Consider leaving your review later in the day (sorry authors!). The average book takes a few hours to read, so if the review is posted shortly after the book goes live, this could flag the review in the system.

Some have suggested using an email address for your Amazon account that is separate from  your social media accounts.

I would even go so far to suggest that, should you get an Amazon gift card, use it for purchases other than Kindle books, if possible.  I had just applied a $10 gift card someone gave me and purchased Kindle books with it.  Shortly after, I received the first email from Amazon.  Coincidence?

Be aware that if the vast majority of your reviews are unverified (the book was not purchased) this could flag you.

Avoid using terms like “ARC,” “advance reader copy,” “free copy,” “free of charge,” “in exchange for,” “I was given,” “I received,” or any similar wording or combination.  Just like curse words are searched when a review is first evaluated, you can bet there are terms to target reviews on advance copies.

Consider placing an unmistakably clear disclaimer at the end of every review. Point out that you’ve made no promises to anyone and you haven’t received any type of compensation or gift in exchange for the review.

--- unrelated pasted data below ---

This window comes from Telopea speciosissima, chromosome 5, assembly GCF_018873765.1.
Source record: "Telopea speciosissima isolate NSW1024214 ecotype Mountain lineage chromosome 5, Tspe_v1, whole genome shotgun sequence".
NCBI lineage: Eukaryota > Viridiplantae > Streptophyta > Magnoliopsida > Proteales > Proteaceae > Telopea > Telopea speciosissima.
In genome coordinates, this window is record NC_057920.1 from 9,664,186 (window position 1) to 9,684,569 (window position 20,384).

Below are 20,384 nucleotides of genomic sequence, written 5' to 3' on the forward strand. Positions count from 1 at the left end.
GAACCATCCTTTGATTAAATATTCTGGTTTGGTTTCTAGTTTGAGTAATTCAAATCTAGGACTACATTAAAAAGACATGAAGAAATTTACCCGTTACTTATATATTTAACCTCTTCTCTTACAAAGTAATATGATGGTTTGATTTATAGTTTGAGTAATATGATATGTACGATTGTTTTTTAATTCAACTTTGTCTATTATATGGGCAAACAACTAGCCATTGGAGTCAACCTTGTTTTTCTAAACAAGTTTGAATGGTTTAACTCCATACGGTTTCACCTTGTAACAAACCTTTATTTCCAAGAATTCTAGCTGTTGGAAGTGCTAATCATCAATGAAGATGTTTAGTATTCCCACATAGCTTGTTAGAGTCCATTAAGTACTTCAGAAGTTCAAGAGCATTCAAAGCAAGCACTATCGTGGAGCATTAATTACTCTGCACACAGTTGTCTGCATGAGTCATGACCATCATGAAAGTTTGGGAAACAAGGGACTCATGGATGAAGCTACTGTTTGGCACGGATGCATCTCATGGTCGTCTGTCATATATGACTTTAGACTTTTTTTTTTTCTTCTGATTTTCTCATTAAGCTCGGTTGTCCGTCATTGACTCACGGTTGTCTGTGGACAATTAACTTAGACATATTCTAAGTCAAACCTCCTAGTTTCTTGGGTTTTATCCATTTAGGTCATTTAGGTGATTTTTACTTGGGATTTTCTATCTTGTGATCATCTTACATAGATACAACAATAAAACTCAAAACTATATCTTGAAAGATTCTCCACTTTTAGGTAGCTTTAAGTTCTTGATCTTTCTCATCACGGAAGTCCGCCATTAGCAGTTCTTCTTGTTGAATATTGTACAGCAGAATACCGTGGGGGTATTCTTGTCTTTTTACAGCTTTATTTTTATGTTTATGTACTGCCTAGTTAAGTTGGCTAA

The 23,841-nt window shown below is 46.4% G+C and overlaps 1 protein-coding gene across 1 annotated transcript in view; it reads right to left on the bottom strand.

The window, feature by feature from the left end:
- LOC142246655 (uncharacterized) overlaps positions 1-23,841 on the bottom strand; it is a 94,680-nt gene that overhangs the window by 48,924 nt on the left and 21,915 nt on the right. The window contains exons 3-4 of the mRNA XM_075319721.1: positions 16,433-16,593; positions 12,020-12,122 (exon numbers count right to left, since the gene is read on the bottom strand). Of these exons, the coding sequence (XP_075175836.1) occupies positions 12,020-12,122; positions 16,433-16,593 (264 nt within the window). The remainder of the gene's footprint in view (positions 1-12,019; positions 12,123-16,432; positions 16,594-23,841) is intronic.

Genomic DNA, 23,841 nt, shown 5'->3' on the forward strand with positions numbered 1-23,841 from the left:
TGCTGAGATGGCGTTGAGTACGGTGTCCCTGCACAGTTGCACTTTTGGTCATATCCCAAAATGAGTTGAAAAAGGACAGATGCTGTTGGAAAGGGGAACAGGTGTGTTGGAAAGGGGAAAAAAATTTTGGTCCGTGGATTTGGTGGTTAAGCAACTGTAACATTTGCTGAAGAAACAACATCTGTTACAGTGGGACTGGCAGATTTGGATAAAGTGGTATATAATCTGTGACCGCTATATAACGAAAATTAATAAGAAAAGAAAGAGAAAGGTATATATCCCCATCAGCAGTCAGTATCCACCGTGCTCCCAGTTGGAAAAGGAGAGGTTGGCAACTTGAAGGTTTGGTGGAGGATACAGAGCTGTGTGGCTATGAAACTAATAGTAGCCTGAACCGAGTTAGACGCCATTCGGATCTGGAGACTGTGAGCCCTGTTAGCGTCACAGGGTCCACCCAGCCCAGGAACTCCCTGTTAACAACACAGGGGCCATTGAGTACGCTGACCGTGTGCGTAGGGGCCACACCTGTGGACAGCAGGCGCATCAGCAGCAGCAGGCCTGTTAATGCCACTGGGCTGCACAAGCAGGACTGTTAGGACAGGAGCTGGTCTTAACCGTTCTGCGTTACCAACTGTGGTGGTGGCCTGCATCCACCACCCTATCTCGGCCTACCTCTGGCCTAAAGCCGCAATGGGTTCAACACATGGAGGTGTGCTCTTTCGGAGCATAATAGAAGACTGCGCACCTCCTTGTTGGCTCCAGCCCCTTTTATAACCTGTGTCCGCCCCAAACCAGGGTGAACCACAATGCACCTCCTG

This is not a new issue with Amazon, and with each wave of their “house cleaning” it gets a little trickier.  Honestly, where did authors get the initial wording to pass on for readers to use in their reviews? Yep, Amazon.  So until there is another venue that can get a book the same amount of notice, we’re stuck.   Amazon may be the biggest game in town, but it’s not the only one, so consider posting your reviews in other venues, as well. Other book retailers like Barnes & Noble, Kobo, iTunes and Google all allow readers to leave book reviews. And have you heard of BookBub? They allow book reviews and are gaining in popularity. They’re a free service for readers, not affiliated with any retailers, and I’ve found some great deals and steals in their newsletter.

If you have any questions or additional suggestions please post them so we can support one another. And if this information is helpful to you and you believe it could be beneficial to others, feel free to share it so we can help more people like us who love to read and might post reviews.  Don’t be discouraged if you find yourself facing the giant, and don’t let it taint your love for reading.  Select your stones carefully and keep on slinging them.  Persistently. And politely.  Until next time, dear reader

Much love between the covers,


Step-by-Step Contact Amazon:

Scroll to the very bottom of the page and click on "Help."

In the next window that opens, click on "Need More Help."

In the next window that opens, click on "Contact Us."

Under "Tell us more about your issue," select an option (I used "Kindle ebooks," but another option may be better.

Under "Select issue details," choose one of the options.

Under "Select additional details," choose one of the options.

Under the third step, "How would you like to contact us?" choose the center button, "Phone."